Archive for the ' General Election' Category

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When TMay apologists try to excuse her GE17 humiliation by bragging about increased CON vote share show them this chart

Tuesday, August 15th, 2017

It’s the relationship with the LAB vote that matters

In the run up to the CON conference at the start of October you are going to hear a lot about about how the Tory national vote share on June 8th went up to levels higher than Mrs Thatcher achieved with the implication that it wasn’t quite as bad as might appear.

This is a desperate effort to try to whitewash TMay’s disastrous decision to go to the country three years early and the fact that that under the scrutiny of a general election campaign she became huge electoral negative.

    The increased vote share bragging would have been a big deal except for one simple fact that the apologists try to gloss over – the LAB vote went up by much more.

This was the main reason why the party had 25 net seat losses in England and Wales a figure that was partly ameliorated by Ruth Davidson’s 12 Scottish CON gains.

South of the border the main detriment of seat gains and losses was the CON vote relationship with the LAB share. Only ten of the 572 seats in England and Wales were not won by Labour or the Conservatives.

All this is why it is the CON vote relationship with LAB that matters so much.

The chart, which I’ve presented here in a different form before seeks to look at the relationship between between the two main parties by looking at historical splits in the LAB+CON vote aggregate.

As can be seen on this measure TMay certainly did better than the Tories in the Blair years but worse than David Cameron in both 2010 and 2015.

The big vote move on June 8th was the collapse of UKIP something that was widely thought would help TMay most. It didn’t hence the losses.

Mike Smithson




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The August 2017 silly season continues – Ladbrokes now taking bets on “the Democrats” for the next General Election

Monday, August 14th, 2017

The party doesn’t even exist yet

I’m always impressed by the way bookies can sometimes create markets that appear to be designed to appeal to the wishful thinking of some punters. Today sees Ladbrokes offering 250/1 on the “Democrats” , currently a theoretical party suggested in a Tweet by James Chapman, winning most seats at the next general election.

Much as personally I want to remain in the EU I’m not tempted by the bet.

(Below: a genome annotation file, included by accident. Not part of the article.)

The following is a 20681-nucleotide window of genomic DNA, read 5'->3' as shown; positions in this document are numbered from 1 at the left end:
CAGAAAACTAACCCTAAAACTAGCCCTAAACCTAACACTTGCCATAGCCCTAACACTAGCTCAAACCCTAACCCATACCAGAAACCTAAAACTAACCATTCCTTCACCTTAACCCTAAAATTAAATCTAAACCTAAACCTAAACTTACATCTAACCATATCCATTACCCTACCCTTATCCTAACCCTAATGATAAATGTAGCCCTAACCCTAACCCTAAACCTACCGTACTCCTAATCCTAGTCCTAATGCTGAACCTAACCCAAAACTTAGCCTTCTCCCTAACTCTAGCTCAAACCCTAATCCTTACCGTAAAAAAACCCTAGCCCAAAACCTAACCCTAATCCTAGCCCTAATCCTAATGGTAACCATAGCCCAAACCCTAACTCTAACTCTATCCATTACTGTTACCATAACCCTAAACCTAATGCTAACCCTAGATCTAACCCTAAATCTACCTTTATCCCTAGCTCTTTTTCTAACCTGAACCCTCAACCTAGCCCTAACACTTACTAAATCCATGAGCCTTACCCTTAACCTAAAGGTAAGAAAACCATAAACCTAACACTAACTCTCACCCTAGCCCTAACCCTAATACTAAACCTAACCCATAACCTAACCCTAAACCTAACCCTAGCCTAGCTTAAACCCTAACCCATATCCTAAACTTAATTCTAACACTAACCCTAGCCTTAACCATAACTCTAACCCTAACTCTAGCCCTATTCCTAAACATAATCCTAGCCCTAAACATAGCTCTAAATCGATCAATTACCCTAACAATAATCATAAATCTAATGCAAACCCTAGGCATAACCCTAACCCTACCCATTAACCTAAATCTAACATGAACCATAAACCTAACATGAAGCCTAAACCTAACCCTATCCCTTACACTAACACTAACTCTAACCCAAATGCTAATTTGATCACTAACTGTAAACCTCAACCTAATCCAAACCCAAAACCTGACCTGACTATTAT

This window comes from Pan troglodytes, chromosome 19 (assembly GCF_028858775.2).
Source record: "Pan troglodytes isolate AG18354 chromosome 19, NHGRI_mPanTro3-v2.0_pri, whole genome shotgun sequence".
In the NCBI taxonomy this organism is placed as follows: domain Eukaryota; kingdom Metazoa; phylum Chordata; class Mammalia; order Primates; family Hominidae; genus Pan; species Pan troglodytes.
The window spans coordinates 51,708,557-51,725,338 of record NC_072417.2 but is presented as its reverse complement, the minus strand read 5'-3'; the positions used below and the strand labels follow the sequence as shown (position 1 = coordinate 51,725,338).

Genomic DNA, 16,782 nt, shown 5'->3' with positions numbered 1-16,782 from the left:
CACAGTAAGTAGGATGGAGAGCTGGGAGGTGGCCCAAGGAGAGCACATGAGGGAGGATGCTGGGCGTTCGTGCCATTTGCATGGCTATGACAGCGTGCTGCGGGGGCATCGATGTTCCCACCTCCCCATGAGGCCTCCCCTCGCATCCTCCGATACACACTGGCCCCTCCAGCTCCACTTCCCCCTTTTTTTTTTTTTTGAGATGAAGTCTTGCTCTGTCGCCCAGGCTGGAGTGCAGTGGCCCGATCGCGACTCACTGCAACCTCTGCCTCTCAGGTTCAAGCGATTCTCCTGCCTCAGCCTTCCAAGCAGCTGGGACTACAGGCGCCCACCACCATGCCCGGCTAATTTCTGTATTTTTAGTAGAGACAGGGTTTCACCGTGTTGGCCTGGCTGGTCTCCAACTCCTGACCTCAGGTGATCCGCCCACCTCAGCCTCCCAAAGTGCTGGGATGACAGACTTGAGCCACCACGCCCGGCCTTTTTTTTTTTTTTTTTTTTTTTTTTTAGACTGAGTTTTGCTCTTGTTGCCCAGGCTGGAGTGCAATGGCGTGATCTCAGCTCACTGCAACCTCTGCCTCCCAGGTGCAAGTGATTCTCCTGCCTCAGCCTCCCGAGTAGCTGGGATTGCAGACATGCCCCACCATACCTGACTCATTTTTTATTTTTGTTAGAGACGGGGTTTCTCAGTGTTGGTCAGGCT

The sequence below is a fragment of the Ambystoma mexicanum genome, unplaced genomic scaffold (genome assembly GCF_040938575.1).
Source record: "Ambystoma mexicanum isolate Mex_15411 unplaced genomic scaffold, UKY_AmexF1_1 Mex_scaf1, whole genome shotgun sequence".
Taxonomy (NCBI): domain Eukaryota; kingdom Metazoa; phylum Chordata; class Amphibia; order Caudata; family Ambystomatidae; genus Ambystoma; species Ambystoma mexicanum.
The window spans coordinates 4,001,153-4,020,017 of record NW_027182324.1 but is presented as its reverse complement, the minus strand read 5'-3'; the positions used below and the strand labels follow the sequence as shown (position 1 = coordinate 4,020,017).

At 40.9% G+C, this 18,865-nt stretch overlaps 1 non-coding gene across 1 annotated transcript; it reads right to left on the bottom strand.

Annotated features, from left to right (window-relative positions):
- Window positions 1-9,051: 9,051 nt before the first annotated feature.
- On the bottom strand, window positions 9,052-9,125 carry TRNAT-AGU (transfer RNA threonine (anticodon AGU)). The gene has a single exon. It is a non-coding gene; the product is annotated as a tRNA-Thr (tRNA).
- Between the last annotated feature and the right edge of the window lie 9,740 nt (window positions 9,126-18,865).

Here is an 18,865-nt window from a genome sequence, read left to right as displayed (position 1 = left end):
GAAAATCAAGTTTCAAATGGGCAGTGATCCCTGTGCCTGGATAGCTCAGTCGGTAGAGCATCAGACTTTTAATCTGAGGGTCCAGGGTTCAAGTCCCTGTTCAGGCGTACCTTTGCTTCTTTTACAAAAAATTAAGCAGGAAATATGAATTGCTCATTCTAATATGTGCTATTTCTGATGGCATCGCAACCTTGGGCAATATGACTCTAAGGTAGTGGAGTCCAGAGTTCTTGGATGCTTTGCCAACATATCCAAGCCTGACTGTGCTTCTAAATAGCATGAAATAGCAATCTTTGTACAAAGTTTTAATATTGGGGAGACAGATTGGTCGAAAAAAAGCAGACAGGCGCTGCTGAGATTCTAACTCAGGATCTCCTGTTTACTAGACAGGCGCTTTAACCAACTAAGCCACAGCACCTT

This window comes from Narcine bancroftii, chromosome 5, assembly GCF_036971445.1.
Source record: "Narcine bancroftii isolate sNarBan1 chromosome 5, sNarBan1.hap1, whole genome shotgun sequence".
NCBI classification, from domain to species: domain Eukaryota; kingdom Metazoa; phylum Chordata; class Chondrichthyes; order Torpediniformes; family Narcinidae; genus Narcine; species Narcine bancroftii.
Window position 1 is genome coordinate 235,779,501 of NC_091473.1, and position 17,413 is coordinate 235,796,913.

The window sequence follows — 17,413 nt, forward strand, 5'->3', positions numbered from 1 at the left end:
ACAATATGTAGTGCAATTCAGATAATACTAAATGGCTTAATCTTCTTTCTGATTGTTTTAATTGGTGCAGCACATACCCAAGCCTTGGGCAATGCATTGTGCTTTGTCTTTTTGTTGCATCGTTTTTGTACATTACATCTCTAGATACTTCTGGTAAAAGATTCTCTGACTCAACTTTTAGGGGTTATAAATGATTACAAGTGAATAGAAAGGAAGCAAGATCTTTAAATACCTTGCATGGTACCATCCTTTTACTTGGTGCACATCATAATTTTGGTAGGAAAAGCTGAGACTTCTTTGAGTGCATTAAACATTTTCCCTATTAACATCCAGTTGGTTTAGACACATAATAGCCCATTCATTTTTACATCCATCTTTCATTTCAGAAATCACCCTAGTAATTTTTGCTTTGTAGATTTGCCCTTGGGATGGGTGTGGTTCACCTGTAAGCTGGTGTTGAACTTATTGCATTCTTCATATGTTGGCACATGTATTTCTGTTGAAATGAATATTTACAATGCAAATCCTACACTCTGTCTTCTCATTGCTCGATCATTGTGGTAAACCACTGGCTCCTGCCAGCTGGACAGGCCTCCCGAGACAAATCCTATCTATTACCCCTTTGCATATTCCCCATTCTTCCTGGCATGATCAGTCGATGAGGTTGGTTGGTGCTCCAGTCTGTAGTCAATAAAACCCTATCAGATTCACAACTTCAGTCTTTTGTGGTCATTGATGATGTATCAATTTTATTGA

Mike Smithson




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In spite of her general election humiliation TMay still leads in the “who’d make the best PM” polling

Saturday, August 12th, 2017

Corbyn isn’t seen as an alternative

There’s little doubt that if the general election had been on May 4th, local election day, then Mrs. May would have got her landslide. The general election polling that was coming out at the time with leads of 15%/20% was broadly reflected in the way that the country voted in the range of elections on that day. The build up to that Thursday, and her dramatic visit to the Palace on May 3rd and speech in Downing Street afterwards very much set the tone for the elections the following day.

In the run up to May 4th TMay had leads over Corbyn in the best PM polling of 30-40%. Anything in the general election five weeks later seemed possible.

Party workers in the May local elections were being told on the doorstep that their choice was just “Theresa” – her brand had extraordinary support and went way beyond just the Conservatives.

    Is it any wonder then that Lynton Crosby’s £4m campaign for the Tories advised that making her the main plank of the Tory campaign was the right way to go. She was an electoral phenomenon and he sought to cash in on it.

Unfortunately for the blue team there were still five weeks to go and when TMay faced the serious scrutiny of a general election campaign she moved from being an electoral asset to an electoral liability. Her inability to interact comfortably with ordinary people became more apparent as the days went by and her refusal to take part in a TV debate with Corbyn in the closing stages was a huge mistake as the BES polling has shown.

So in spite of her overall public image taking a battering because of the result it is striking that when pollsters ask ho they think would make the best PM they do not choose Corbyn. He’s only led in one poll since the election.

Mike Smithson




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The key battlegrounds for next time – whenever that is

Friday, August 11th, 2017

The above charts are taken from an excellent new paper just published by the Commons Library and is available to download. This will certainly be a key resource for punters at the next election.

They show the most marginal seats for the three main parties at Westminster. In the case of the SNP all seats are listed.

We all know that there were many very tight results on June 8th and the number of seats that were held or changed hands with margins below 100 is quite extraordinary.

For me the most striking list is that of the SNP held seats the biggest majority was relatively small. With more pro-union tactical voting Sturgeon’s party could be whittled down even more at a new election.

It is interesting on the CON list that only two of its 12 Scottish gains from the SNP was by a tight enough margin to feature which suggests that they might continue to be blue.

The LAB list puts some of the party’s and surprise and extraordinary gains into context. Very few were predicting any gains at all for Corbyn’s party which at one point had been 23% down in the polls.

Mike Smithson




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Amber Rudd moves to joint 3rd CON leader favourite following speculation that she’s got Ruth Davidson’s backing

Sunday, August 6th, 2017

The big unknown is whether there’ll be an early contest

There’s been a flurry of speculation over Amber Rudd’s leadership chances following her trip to Scotland and a private meeting with the Scottish Tory leader, Ruth Davidson.